"Joy to the World," Isaac Watts and Lowell Mason, 1719 and 1822.
The words, inspired by the 98th Psalm, were written by Watts, a British pastor, preacher, and poet. More than a century later, banker and choral teacher Mason composed music for the piece but attributed it to Handel, presumably to make the hymn more popular. It took another century for the hoax to be uncovered.
"Rudolph, the Red-Nosed Reindeer," Johnny Marks, 1949.
Beginning as a coloring book written by advertising copywriter Robert L. May in 1939, the story of an unloved caribou triumphing over adversity was a promotional item for Montgomery Ward department stores. May's fairy-tale was enormously popular, and became even more so when May's brother-in-law, songwriter Marks, composed music and lyrics and got the composition to singer Gene Autry. That version sold 2 million copies the first year alone. While most of the other reindeer names were invented by Clement Moore in his 1822 poem, "The Night Before Christmas," the hero of the May story was called Rollo. Wait, that name was nixed by store executives, so he became Reginald. Oops, that was rejected, too. Finally, May's daughter suggested Rudolf.
"Santa Claus is Coming to Town," Haven Gillespie and J. Fred Coots, 1932.
After countless versions by stars as varied as Bruce Springsteen and Perry Como, it's hard to believe that Gillespie and Coots' song was turned down all over town because it was "a kid's song." Even though Coots was a writer on the Eddie Cantor radio show, Cantor at first passed on the song, only agreeing to do it at the urging of his wife. Now it's so successful there's even a parody version by Bob Rivers (in the style of Springsteen) called "Santa Claus is Foolin' Around."
"Silent Night," Joseph Mohr and Franz X. Gruber, 1816-1818.
There are numerous stories and fanciful speculations about the origin of this beautiful song. Tossing aside the more lurid stories, we are left with this: the poem, "Stille Nacht," was written by Mohr, who became assistant pastor of the St. Nicholas Church (really!) in Oberndorf, Austria. Mohr gave the poem to Gruber, the church organist, reportedly on Christmas Eve, 1818, and was performed that same midnight. Oddly, the first version did not involve an organ, but was arranged for two voices, guitar and choir. Both Mohr and Gruber created manuscripts with different instrumentation at various times from 1820 to 1855. The tune first made its way around the world as a "Tyrolean Folk Song" before gaining enough fame to be instantly recognized with its first two words or first four notes. The Silent Night Web page (www.silentnight.web.za) claims there are more than 300 translations of the song and features links to 180 versions in 121 languages.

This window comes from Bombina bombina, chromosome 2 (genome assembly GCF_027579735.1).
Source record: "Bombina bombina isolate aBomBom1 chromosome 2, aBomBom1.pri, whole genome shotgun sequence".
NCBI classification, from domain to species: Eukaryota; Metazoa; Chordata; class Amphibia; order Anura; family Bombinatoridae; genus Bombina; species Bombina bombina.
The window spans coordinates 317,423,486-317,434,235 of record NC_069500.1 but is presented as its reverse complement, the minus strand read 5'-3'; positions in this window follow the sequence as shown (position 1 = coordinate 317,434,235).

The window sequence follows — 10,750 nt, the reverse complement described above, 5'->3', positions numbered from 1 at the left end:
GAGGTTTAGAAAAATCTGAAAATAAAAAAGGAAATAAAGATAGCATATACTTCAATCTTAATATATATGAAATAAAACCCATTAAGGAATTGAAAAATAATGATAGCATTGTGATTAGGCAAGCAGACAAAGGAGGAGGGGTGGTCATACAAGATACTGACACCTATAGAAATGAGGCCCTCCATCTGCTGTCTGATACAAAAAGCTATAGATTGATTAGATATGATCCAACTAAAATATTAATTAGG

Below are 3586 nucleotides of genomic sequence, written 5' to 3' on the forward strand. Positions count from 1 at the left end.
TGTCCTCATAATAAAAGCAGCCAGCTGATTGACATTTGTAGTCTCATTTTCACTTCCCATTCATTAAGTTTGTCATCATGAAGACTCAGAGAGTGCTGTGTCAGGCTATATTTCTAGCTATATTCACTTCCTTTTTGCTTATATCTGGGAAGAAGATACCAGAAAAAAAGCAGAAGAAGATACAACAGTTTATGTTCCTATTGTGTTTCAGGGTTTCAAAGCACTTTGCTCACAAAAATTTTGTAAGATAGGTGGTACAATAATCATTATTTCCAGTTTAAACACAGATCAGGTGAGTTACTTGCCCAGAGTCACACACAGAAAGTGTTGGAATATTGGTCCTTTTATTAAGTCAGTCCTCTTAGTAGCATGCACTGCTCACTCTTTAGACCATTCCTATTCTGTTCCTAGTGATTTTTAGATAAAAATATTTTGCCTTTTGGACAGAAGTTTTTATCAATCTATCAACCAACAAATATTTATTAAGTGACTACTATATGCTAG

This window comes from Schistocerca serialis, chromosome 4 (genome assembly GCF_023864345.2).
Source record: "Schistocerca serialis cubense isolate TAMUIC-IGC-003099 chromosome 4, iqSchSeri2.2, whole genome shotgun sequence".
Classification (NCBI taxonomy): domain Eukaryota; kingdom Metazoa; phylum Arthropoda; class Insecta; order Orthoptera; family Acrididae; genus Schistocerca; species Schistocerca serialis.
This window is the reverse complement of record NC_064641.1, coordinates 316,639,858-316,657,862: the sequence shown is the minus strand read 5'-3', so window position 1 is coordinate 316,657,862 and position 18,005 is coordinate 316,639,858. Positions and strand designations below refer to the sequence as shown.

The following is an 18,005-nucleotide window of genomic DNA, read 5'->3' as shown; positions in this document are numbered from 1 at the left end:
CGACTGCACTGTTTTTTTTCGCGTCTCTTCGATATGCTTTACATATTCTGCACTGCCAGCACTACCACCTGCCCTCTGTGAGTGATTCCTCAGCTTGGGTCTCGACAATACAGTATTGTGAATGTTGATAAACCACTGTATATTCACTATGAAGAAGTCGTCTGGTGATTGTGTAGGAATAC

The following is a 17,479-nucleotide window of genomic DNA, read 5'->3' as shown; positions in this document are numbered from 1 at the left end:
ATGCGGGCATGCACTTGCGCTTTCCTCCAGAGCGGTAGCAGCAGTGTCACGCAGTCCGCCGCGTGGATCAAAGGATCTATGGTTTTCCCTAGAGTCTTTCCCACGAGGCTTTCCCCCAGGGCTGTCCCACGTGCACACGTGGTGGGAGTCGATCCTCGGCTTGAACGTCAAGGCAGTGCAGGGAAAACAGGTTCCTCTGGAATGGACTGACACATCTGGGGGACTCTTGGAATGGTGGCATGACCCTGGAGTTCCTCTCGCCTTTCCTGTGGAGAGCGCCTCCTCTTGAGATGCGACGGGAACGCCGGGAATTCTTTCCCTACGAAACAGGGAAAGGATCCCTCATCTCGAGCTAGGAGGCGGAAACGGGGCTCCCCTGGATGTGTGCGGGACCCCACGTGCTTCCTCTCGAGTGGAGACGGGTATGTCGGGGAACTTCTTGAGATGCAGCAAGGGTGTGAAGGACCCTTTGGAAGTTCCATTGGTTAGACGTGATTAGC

"The Twelve Days of Christmas," Traditional, 16th Century.
Okay, let's get the two most popular myths out of the way: the dozen days are December 26 through January 6, and there is no hidden religious meaning to the lyrics. It's simply a song that's also a memory game. Little brother sings a line, you sing two lines, Aunt Lucy sings three lines, and so on around the room. This passed for a good time in 1590. The "four calling birds" are another popular misconception. It's actually "four colley birds" (or blackbirds). Besides the seven swans a-swimming and six geese a-laying, there are more birds in the lyrics than you might think, as "five golden rings" actually refers to ring-necked birds, such as pheasants.
"White Christmas," Irving Berlin, 1942.
Sometimes considered America's most popular holiday song, Berlin composed it for a movie soundtrack ("Holiday Inn" starring Bing Crosby and Fred Astaire). With its quiet power and elegant longing for the simple pleasures of the past, it was the perfect song for the gloomy months during the middle of World War II. Composer Berlin was not positive about the song when he first presented it to Crosby, but Bing's confidence was well-founded. Spawning a movie of its own (1954's "White Christmas" with Crosby and Danny Kaye), the song hit the Top 30 nearly 20 times and has now sold more than 30 million copies. There are reportedly 500+ recorded versions of the tune in two dozen languages.